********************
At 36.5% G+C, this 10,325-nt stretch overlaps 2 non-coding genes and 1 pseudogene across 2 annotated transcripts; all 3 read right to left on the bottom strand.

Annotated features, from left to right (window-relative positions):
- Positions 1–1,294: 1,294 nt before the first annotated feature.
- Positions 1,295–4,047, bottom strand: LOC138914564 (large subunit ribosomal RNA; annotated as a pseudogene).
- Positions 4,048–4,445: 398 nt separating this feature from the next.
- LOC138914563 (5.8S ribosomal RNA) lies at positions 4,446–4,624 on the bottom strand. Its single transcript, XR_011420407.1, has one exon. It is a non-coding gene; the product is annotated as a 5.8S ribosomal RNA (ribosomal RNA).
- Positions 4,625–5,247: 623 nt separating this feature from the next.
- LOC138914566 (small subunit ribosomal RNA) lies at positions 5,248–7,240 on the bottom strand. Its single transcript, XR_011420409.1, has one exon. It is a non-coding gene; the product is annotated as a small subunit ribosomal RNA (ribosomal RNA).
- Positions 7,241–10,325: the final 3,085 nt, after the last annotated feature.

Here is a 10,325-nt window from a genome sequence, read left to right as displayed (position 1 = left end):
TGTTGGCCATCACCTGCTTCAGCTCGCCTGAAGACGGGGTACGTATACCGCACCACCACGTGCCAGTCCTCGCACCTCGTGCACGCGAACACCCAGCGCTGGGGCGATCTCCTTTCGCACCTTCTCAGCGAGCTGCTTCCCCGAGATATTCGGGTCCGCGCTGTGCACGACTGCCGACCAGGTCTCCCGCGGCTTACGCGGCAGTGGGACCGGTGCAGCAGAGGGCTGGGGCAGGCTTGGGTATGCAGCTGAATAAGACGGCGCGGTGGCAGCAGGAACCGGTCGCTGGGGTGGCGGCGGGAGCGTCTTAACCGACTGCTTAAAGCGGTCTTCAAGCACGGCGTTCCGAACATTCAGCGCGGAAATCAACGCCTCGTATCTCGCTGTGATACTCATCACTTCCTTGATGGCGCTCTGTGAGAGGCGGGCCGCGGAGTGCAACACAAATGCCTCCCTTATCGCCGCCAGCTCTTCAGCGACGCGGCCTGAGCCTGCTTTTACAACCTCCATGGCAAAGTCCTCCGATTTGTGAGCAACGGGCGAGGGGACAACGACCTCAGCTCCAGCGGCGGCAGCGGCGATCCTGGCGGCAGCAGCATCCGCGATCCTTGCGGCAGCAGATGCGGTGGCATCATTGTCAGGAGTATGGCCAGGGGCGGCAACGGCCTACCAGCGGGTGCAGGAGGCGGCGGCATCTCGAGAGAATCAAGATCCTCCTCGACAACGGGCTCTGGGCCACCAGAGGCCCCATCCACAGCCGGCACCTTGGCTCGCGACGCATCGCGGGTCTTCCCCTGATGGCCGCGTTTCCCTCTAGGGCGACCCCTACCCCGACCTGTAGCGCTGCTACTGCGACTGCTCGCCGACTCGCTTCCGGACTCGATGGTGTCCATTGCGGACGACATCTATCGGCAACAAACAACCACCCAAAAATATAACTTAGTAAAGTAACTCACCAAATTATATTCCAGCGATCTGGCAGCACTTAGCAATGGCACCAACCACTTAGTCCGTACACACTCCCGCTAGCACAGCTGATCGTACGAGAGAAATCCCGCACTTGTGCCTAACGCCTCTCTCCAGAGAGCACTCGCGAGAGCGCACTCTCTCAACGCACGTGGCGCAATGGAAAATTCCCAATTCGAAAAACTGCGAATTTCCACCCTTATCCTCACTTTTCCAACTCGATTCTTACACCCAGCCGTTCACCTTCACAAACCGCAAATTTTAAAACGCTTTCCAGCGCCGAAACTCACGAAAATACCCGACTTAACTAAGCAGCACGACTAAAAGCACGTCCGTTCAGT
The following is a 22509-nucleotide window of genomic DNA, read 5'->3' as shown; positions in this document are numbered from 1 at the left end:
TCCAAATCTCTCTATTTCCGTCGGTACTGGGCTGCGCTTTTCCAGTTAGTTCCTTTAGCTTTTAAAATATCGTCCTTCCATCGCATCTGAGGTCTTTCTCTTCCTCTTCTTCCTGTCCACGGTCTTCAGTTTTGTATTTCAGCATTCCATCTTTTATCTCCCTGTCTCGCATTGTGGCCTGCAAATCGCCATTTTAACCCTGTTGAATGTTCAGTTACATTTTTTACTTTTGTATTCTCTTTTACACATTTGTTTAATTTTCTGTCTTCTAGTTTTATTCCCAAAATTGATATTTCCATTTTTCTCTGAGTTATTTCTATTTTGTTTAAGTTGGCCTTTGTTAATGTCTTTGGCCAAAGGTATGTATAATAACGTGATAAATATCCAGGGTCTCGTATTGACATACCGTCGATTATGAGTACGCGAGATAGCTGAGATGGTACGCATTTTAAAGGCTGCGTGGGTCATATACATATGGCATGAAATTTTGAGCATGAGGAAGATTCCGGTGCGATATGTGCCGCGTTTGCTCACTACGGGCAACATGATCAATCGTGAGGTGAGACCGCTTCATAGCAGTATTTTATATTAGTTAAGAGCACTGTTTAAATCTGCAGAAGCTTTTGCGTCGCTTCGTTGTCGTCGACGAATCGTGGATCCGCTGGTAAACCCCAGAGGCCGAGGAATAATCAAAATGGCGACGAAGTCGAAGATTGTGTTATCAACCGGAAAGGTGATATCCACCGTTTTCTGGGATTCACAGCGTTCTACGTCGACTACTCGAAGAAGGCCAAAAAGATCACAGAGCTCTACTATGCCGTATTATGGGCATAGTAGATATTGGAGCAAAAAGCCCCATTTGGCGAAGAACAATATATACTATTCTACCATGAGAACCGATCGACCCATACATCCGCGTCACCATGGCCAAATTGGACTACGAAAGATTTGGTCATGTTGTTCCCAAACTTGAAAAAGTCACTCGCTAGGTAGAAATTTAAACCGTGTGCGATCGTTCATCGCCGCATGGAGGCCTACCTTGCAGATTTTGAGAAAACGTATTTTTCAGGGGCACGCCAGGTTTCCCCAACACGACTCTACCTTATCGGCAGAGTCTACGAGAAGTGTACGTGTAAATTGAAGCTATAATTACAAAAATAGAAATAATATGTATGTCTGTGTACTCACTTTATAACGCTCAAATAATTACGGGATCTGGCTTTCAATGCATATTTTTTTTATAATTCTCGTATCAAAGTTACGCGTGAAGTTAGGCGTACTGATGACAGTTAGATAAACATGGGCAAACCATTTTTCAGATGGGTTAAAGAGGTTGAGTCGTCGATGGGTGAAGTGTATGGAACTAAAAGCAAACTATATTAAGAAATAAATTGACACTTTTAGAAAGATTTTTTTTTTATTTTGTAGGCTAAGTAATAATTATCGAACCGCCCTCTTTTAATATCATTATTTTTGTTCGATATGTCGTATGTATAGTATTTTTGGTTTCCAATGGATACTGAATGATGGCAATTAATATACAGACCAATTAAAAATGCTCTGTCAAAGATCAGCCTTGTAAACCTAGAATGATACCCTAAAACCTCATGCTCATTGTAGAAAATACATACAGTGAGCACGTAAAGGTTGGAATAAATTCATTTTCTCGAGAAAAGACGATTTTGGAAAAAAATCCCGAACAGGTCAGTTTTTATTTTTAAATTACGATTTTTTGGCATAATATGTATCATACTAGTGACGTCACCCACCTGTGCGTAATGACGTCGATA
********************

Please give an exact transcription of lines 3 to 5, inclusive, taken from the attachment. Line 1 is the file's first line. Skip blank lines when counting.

- Positions 1–1,294: 1,294 nt before the first annotated feature.
- Positions 1,295–4,047, bottom strand: LOC138914564 (large subunit ribosomal RNA; annotated as a pseudogene).
- Positions 4,048–4,445: 398 nt separating this feature from the next.